Which great philosophers have been forgotten?

From anger and amazement at forgetting

"What's the title of the book?" Who doesn't know this situation! In the middle of a conversation you are missing a name, a description, a date or something else. We are sure that what we were looking for was once available, but what we are looking for cannot be remembered. We often get angry in such situations. "This can not be! I just knew that! ”Or a slight discomfort creeps in:“ Are these the first signs of dementia? ”Among other things, there are experiences that lead to forms of individual forgetting, primarily as a nuisance and as a limitation of Opportunities to consider. Those who deal more intensively with forms of forgetting, however, no longer fall exclusively into ranting, but soon also brooding over the ability to forget and, above all, being amazed at the human ability to notice their own forgetting and to be able to include them in their thinking.

To forget. What's this? It is difficult to give a generally positive answer to this question. Nevertheless, from a philosophical point of view, more can be said about this question than it may seem at first, and there are also positive things. Throughout the literature of philosophy there is a clear trace of astonishment with regard to forms of forgetting.

How is it possible that man is able to notice that he is forgotten? Even in ancient philosophy, the ability of humans to be aware of their own memory processes was ascribed a central importance. Establishing one's own forgetting points to a fundamental learning effect, it signifies a turning point, which is often presented as a prelude to cognitive activity. Because whoever realizes forms of forgetting and does not carelessly ignore it, begins to realign his gaze. Seeing, thinking, and perceiving become specifically objects of questioning. When did I forget and why? Which criteria does the selection follow? What are the reasons for forms of remembrance? Am I forgetting other things too? How can I know what else I know without checking it? To what extent can I trust my memory, my judgment? The preoccupation with cases and forms of own forgetting opens the view to questioning one's own thinking with regard to its conditions and conditionality.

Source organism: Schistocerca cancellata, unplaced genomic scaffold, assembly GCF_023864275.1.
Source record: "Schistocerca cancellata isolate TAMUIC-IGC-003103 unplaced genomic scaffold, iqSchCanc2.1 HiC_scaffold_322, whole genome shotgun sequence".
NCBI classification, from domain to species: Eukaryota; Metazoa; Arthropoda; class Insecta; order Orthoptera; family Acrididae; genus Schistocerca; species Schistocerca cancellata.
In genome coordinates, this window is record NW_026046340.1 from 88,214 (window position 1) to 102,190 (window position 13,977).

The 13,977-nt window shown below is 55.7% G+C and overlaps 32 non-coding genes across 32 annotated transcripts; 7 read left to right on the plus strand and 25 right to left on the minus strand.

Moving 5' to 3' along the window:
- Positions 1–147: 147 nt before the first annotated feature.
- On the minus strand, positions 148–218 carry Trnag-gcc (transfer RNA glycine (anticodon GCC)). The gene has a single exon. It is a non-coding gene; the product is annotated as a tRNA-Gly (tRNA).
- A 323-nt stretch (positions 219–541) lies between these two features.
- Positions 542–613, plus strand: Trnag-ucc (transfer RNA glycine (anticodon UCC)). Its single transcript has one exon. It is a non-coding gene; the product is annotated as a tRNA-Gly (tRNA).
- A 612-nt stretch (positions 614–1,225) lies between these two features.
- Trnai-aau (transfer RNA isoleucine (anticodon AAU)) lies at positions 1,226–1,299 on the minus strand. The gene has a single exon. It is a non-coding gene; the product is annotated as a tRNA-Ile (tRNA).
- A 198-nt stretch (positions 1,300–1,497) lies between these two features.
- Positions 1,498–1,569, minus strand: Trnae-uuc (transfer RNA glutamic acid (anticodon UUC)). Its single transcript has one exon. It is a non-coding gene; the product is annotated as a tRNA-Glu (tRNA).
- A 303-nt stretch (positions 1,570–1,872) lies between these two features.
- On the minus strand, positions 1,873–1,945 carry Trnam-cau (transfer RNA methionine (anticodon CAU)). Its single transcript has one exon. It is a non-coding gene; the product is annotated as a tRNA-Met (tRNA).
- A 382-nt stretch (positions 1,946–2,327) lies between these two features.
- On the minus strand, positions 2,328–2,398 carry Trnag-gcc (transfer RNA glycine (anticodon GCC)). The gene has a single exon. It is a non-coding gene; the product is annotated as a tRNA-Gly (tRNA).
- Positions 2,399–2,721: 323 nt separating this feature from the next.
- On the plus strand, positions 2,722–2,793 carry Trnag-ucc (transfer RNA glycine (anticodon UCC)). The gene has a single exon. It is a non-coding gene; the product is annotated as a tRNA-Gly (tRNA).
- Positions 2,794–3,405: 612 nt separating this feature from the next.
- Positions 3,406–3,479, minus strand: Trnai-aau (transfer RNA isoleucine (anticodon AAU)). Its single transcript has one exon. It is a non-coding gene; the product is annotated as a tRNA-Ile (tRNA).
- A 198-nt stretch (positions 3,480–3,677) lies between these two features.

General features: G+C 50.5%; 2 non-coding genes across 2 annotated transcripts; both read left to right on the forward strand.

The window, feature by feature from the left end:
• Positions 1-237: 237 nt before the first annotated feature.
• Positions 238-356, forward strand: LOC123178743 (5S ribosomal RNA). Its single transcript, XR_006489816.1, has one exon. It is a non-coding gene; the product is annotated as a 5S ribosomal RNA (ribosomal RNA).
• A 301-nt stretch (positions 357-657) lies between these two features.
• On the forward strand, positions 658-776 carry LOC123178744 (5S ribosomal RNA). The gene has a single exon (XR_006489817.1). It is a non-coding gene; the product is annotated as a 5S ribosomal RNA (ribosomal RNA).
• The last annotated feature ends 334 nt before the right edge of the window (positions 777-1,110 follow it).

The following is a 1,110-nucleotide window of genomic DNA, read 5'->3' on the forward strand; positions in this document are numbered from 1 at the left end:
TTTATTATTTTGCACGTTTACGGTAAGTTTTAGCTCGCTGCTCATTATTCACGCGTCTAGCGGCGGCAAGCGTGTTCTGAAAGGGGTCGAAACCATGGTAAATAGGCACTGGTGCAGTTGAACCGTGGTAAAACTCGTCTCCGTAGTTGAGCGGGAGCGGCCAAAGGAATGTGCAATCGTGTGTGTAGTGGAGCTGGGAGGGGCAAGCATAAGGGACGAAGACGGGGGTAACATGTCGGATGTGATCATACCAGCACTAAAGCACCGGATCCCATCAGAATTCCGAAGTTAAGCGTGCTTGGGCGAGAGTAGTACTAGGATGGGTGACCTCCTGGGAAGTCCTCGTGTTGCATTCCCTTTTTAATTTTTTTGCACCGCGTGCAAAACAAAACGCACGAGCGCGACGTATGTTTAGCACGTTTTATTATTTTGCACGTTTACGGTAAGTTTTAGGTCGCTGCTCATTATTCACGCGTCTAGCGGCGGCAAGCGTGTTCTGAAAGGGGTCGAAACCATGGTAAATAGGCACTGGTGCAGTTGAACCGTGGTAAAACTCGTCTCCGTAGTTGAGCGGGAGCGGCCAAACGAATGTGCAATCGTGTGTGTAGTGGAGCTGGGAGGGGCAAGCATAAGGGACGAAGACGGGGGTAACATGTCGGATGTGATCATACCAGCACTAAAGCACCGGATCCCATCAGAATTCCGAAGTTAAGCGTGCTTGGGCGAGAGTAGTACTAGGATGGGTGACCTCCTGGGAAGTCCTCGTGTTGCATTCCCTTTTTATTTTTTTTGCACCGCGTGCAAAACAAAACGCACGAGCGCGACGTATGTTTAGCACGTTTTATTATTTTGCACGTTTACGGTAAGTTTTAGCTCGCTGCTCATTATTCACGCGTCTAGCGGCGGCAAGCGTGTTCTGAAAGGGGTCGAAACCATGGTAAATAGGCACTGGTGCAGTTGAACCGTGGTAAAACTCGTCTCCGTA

Identifying forms of forgetting in oneself comprises a 'thought experience'. We discover that we have forgotten something that we thought we could retrieve and, in doing so, notice the limits of our power of disposal. In the opposite case, too, we are confronted with the fact that our conscious access is influenced by influences that are not completely transparent to us, but can be ascertained and reflected. For example, unexpected images and sensations emerge that we no longer knew would accompany us. We haven't heard from a person for decades and never thought of him again, someone walks through the room and moves exactly like that person and reminds you of them again full of liveliness. How is that possible? Such incidents enable experiences that can throw the thinker back on themselves and cause that astonishment and inquiries through which the question of the question can become virulent.

Whoever asks the question about the question realizes that change of view which first allows a distinction to be made between thinking and critical thinking. The prerequisite for this is the alienation of the obvious. That which is taken for granted is neither necessary nor correct in every case. What duration promises is possibly ephemeral. That which seems immovable has become, shaped and changeable. Noticing forms of forgetting is a way of remembering memory as a component of conscious access and of becoming aware of those relationships in which viewpoints and judgments are embedded. The thinking experience that occurs at the moment of becoming aware of one's own forgetting allows, as Paul Valéry once put it, to recognize the memory as the “body of thinking” and to include it in the formation of judgments.

“What worries us about memory is that we can neither perceive nor even imagine the permanent deformation of our system that every impression imposes on it. In appearance, the system has not changed; only a new occasion will show that it has changed - if it remembers. "1 The memory of forgotten and forgotten includes a process in which it is made clear that there is a connection between now and before, between now and after, which remains unnoticed until something comes across it and draws your attention. What that is in individual cases cannot be answered in general. Nor is it clear when an experience is strong enough to trigger critical questions about it in the long term. There is no guarantee that the mentioned or comparable thinking experiences lead to critical thinking. Without such experiences, however, thinking hardly comes into the movement that is necessary to test the possibilities of critical thinking.

“I forget!” This insightful exclamation is accompanied by philosophical amazement in different ways within the history of philosophy. It is astonishment at the impressive and at the same time puzzling ability of humans to be able to notice that they have forgotten themselves. Man is able to sound out the possibilities and limits of his thinking and to include them in thinking. That is surprising and fundamental at the same time. It is surprising because the insight into the limits in turn gives an idea of ​​the enormous possibilities of thinking. It is fundamental, insofar as a claim arises on the basis of these insights with regard to the responsibility of the individual to exhaust the possibilities and to recognize the limitations. The preoccupation with the various forms of forgetting shows to what extent people can give their thinking a direction in a self-determined manner and also to what extent this does not or never succeeds.


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